No matter what some teachers say, not many students know exactly what they want to do when they leave school. Some students go into ‘panic mode’ and choose a college course or degree in a subject they ‘think’ they want to work in, and this can result in a lack of opportunities when they complete the course.
There has been a lot made of courses like ‘Media Studies, History and Travel and Tourism to name a few, and competition can be fierce when you complete your studies, meaning you may have to go back to drawing board. Many students finish courses, online to find they have to go back into their former retail roles, such as ‘sales assistant’ or ‘telemarketer’, and the longer you’re stuck in a ‘dead end’ job, the more damaging it can be to your career.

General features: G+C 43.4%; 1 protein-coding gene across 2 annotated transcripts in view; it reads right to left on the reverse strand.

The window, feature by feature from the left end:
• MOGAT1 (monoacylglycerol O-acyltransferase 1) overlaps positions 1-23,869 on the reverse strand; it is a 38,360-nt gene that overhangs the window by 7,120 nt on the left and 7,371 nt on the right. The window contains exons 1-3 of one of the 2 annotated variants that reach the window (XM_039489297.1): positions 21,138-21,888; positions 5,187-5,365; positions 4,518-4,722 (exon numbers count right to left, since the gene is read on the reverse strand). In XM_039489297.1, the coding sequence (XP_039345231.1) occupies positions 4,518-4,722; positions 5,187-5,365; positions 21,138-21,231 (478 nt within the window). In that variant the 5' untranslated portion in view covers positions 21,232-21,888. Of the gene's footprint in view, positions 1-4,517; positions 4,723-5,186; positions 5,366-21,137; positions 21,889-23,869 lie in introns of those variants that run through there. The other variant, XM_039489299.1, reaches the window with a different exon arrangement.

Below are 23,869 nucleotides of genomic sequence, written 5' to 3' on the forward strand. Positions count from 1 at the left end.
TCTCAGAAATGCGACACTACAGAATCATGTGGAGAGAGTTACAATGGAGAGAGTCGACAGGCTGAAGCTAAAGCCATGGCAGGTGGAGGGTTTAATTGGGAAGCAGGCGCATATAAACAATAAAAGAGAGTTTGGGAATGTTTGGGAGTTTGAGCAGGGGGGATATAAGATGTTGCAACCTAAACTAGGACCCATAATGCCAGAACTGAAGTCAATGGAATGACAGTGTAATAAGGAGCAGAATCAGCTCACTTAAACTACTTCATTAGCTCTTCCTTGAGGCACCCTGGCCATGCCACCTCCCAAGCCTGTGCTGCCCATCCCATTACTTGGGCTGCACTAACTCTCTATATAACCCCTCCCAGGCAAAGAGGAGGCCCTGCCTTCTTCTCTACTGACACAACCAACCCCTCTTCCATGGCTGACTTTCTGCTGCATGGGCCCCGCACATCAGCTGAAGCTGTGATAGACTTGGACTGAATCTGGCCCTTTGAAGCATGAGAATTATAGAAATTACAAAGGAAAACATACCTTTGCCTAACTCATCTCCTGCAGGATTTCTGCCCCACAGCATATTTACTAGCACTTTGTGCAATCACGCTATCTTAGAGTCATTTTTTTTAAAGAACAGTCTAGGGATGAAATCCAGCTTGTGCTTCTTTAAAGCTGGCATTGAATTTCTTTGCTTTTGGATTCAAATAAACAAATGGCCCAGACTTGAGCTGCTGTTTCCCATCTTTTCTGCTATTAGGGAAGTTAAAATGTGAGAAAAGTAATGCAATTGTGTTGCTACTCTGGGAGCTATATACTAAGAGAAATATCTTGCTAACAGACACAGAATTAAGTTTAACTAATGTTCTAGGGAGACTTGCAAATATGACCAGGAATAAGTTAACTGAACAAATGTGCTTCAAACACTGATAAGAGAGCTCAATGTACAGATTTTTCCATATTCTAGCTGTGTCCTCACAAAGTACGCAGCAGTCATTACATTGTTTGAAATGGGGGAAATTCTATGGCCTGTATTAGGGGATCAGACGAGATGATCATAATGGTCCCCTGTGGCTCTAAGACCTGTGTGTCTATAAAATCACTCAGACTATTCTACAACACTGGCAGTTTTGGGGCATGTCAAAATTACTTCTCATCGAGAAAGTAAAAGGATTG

If you know you want to go to university, but don’t know what you want to specialise in, then you should be patient. It’s better to enroll on a course a year later, than it is to rush in and waste money on a degree that isn’t right for you.
Many students leave school for university, but you don’t really know what you’ve let yourself in for until the course begins. Often, university graduates will say the workload and the tasks became more difficult over time. So while first year may have been rather easy, the third year would have been rather difficult, and it’s the year where you put those skills you’ve learned to good use.
In year one, you may find there is a lot of reading and a reasonable number of essays, whilst workload increases once more in year two, while grades become more important too. Year three is obviously the big finale, but if you put in the effort and work hard throughout your period at university, you’ll do fine, and develop further in the future.
University can take a lot out of you, and it’s not just the workload, it’s the social life too. Many students have to balance social life with employment and the university course, but at the end of the day the degree takes top priority and you’ll certainly find that out in year 3.